Simon Stone
Simon Stone

Meet the Director Electrifying Audiences Around the World

At just 35 years old, the Australian director Simon Stone is one of the fastest-rising names in international theater, staging searing shows around the world to critical praise that has singled him out as a brilliant talent to watch.

Or, as the actor Bobby Cannavale puts it, “Simon’s hot s–t right now.”

Stone has earned that reputation as a visionary with productions that find fresh, incisively contemporary relevance in classic plays. After garnering raves from New York critics last year with his Olivier-winning version of Yerma, Stone will collaborate with a starry cast led by Cannavale and Rose Byrne on the English-language premiere of Medea, his adaptation of the Greek tragedy about a woman driven to murder her two children.

As with Yerma, Stone’s Medea (playing at BAM January 12 through February 23, 2020) blasts the dust off an old story in what has become the director’s signature style.

“The main obsession that I have with this idea of rewriting classic plays goes to the heart of what theater is as an art form,” explains Stone, speaking from the set of The Dig, the upcoming film he’s directing with a cast that includes Lily James, Ralph Fiennes, and Carey Mulligan.

“When you’re watching theater, you’re part of this long thread through history of other audiences who have watched the same narrative, the same characters, but in different times,” Stone continues. “There are all these superficial ways in which our lives are different now, but at the core of it we’re still living the same myths. We’re still, biologically and spiritually, the same animals we have been throughout history. You end up scratching the surface of this sometimes scary idea that we haven’t changed, and that we haven’t learned from our history. But it can also be reassuring, in that it shows us we’re not alone. History contains a long line of humans like us struggling in the way that we’re struggling.”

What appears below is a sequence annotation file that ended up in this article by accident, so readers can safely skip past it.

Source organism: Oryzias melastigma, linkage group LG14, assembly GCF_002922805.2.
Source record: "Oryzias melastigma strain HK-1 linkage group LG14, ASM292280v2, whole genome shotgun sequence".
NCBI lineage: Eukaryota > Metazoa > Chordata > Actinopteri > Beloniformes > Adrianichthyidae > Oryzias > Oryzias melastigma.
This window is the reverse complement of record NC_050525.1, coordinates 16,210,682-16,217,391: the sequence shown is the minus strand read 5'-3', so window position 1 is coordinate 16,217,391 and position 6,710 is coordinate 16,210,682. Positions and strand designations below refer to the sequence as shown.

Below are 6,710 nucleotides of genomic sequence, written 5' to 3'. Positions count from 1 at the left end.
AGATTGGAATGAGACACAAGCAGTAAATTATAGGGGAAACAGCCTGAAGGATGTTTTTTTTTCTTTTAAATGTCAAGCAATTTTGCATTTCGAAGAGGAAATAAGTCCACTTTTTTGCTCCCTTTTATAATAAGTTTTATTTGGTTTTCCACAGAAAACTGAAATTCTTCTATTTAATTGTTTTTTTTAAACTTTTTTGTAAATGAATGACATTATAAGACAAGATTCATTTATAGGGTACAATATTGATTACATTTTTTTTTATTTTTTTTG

There’s nothing remotely stodgy about this Medea, a modern-day retelling that also draws on the true story of Debora Green, the American doctor who made headlines when she killed her children in 1995. “Simon has come up with an approach to the past that finds what’s still alive and meaningful for us,” says David Lan (Yerma, The Inheritance), who is producing Medea with the Brooklyn Academy of Music and Internationaal Theater Amsterdam, where it was staged in Dutch. “You don’t have to look at it through a particular lens, and you don’t need a classical education. It’s about you.”

When Stone rejuvenates a classic like Medea with an eye toward what remains urgently relevant to the audiences of today, “it becomes a kind of investigation into the dark heart of the human capability for such an act,” Stone notes. “These myths are like metaphors for the worst end of a spectrum that we all exist on. They’re a form of catharsis. They’re a way that we, as a social group, can sit in the same room together and look at the demons that haunt us.”

Photo by Jan Versweyveld.

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